Obviously, this is a positive for appliance and HVAC demand for power generation and transmission demand and for overall steel demand. The infrastructure and manufacturing, or I&M market, is gaining strength. This market is where we will benefit from improving construction activity, both residential and non-residential, as well as gains in general manufacturing.

We are especially excited to see that the non-residential construction market and, in particular, privately funded construction projects, is expected to be much more favorable in 2014 than in 2013.

Taking all of this together, our lead times are extended into May for all carbon steel products, except for hot-rolled. We have only a small amount of hot-rolled remaining to be sold for the first quarter and as a result, we're in a much stronger position at this point in the first quarter of 2014 compared to a year ago or really about as far back as we can remember. And we expect market conditions for carbon steel products to remain strong for at least the near-term.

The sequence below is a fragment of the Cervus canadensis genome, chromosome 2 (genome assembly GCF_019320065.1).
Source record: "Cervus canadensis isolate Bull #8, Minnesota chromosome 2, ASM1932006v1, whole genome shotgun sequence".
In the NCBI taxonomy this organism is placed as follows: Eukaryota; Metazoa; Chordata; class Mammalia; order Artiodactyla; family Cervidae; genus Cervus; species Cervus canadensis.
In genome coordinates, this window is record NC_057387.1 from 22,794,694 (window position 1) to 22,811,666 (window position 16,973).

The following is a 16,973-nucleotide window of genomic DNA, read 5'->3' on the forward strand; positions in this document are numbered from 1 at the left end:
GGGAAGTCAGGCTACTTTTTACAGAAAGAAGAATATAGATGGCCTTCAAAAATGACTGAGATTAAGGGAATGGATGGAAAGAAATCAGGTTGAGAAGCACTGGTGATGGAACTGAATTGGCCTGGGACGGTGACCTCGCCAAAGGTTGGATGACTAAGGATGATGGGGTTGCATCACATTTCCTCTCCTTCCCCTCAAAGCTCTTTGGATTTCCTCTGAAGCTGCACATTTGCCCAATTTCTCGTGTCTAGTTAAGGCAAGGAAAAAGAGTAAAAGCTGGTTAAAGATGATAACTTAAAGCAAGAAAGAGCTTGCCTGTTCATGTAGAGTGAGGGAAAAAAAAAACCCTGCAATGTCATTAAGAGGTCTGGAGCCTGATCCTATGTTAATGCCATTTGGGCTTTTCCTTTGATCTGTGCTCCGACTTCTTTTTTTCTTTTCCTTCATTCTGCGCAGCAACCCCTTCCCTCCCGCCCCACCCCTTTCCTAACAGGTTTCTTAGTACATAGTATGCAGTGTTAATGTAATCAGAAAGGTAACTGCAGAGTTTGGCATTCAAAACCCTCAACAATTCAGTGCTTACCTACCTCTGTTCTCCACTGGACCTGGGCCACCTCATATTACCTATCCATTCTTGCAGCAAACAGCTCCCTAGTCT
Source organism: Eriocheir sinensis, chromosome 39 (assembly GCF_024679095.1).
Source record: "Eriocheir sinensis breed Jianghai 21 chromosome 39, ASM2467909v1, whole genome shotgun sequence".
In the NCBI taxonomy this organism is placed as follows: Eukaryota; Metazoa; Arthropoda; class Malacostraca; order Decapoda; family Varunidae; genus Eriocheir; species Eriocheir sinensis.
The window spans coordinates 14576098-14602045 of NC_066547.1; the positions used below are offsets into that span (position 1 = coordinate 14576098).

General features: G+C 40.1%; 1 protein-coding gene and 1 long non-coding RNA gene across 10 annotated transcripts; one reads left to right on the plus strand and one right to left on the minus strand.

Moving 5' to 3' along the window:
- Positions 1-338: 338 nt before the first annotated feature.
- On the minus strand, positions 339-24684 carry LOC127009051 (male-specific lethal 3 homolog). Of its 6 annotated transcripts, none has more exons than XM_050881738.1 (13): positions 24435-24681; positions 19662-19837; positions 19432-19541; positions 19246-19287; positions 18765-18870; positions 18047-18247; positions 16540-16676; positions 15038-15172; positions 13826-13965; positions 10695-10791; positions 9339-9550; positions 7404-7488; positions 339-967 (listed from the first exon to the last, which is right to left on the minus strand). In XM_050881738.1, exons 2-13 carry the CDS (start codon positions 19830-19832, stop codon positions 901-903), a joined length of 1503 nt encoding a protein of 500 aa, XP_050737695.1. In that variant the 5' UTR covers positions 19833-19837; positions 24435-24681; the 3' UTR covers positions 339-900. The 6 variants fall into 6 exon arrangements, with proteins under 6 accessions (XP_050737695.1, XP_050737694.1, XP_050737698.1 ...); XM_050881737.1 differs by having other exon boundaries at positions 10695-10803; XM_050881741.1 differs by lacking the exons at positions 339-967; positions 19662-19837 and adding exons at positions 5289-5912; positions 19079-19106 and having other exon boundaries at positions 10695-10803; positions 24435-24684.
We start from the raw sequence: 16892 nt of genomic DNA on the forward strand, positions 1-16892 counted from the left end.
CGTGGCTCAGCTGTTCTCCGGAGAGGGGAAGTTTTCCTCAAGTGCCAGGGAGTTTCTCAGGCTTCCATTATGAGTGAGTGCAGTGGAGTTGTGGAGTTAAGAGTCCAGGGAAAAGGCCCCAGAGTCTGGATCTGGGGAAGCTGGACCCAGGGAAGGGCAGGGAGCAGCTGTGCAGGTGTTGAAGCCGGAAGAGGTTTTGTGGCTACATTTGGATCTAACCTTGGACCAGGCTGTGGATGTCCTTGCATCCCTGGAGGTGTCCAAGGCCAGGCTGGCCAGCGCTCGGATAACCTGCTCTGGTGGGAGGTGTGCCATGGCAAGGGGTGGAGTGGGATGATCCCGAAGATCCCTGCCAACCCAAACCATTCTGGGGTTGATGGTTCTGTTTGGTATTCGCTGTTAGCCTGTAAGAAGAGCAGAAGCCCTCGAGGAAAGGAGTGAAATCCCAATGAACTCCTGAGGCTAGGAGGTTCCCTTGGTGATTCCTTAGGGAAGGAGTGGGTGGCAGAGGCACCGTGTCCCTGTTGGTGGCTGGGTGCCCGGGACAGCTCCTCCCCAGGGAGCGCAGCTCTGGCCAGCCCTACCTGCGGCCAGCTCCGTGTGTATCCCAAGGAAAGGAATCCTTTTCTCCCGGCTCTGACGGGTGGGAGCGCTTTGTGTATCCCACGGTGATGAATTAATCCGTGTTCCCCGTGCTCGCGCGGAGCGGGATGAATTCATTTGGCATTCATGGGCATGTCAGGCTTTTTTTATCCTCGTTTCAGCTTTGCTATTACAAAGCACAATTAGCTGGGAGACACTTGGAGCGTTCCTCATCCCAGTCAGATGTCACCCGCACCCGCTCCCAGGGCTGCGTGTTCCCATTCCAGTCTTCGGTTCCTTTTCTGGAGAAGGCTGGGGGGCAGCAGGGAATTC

One of the reasons for our optimism is the relatively solid level of -- and low level of steel service center inventories, in particular. In terms of service center inventories, the seasonally adjusted average month supply on-hand as of December 31, 2013, was 2.1 months. This compares to the long-term historical average of about 2.4 months of supply on-hand. These lower inventory levels have created a tighter market since production must not only support demand but also help replenish the supply chain.

Here's where stainless steel inventory stands. Seasonally adjusted stainless steel service center inventories were at 3.1 months of supply on-hand as of December 31, and that compares to a historical average. It's been closer to about 3.8 months.